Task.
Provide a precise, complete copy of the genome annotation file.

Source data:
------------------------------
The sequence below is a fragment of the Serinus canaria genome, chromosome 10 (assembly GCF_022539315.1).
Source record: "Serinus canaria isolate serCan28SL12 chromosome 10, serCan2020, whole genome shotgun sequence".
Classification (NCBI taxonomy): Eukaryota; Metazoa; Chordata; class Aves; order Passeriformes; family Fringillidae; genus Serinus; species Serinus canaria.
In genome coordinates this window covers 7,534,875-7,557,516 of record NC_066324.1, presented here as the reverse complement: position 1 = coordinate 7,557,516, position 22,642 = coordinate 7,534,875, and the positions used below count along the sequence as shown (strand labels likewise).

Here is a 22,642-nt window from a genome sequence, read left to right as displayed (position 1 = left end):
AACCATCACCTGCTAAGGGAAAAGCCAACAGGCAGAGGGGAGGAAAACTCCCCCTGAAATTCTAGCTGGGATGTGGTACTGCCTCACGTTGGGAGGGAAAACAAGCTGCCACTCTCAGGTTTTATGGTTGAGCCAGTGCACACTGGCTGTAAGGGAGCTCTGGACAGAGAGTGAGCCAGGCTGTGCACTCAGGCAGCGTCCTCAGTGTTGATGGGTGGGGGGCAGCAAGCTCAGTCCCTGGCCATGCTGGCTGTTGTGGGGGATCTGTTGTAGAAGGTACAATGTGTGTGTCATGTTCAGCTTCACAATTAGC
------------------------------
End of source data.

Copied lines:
The sequence below is a fragment of the Serinus canaria genome, chromosome 10 (assembly GCF_022539315.1).
Source record: "Serinus canaria isolate serCan28SL12 chromosome 10, serCan2020, whole genome shotgun sequence".
Classification (NCBI taxonomy): Eukaryota; Metazoa; Chordata; class Aves; order Passeriformes; family Fringillidae; genus Serinus; species Serinus canaria.
In genome coordinates this window covers 7,534,875-7,557,516 of record NC_066324.1, presented here as the reverse complement: position 1 = coordinate 7,557,516, position 22,642 = coordinate 7,534,875, and the positions used below count along the sequence as shown (strand labels likewise).

Here is a 22,642-nt window from a genome sequence, read left to right as displayed (position 1 = left end):
AACCATCACCTGCTAAGGGAAAAGCCAACAGGCAGAGGGGAGGAAAACTCCCCCTGAAATTCTAGCTGGGATGTGGTACTGCCTCACGTTGGGAGGGAAAACAAGCTGCCACTCTCAGGTTTTATGGTTGAGCCAGTGCACACTGGCTGTAAGGGAGCTCTGGACAGAGAGTGAGCCAGGCTGTGCACTCAGGCAGCGTCCTCAGTGTTGATGGGTGGGGGGCAGCAAGCTCAGTCCCTGGCCATGCTGGCTGTTGTGGGGGATCTGTTGTAGAAGGTACAATGTGTGTGTCATGTTCAGCTTCACAATTAGC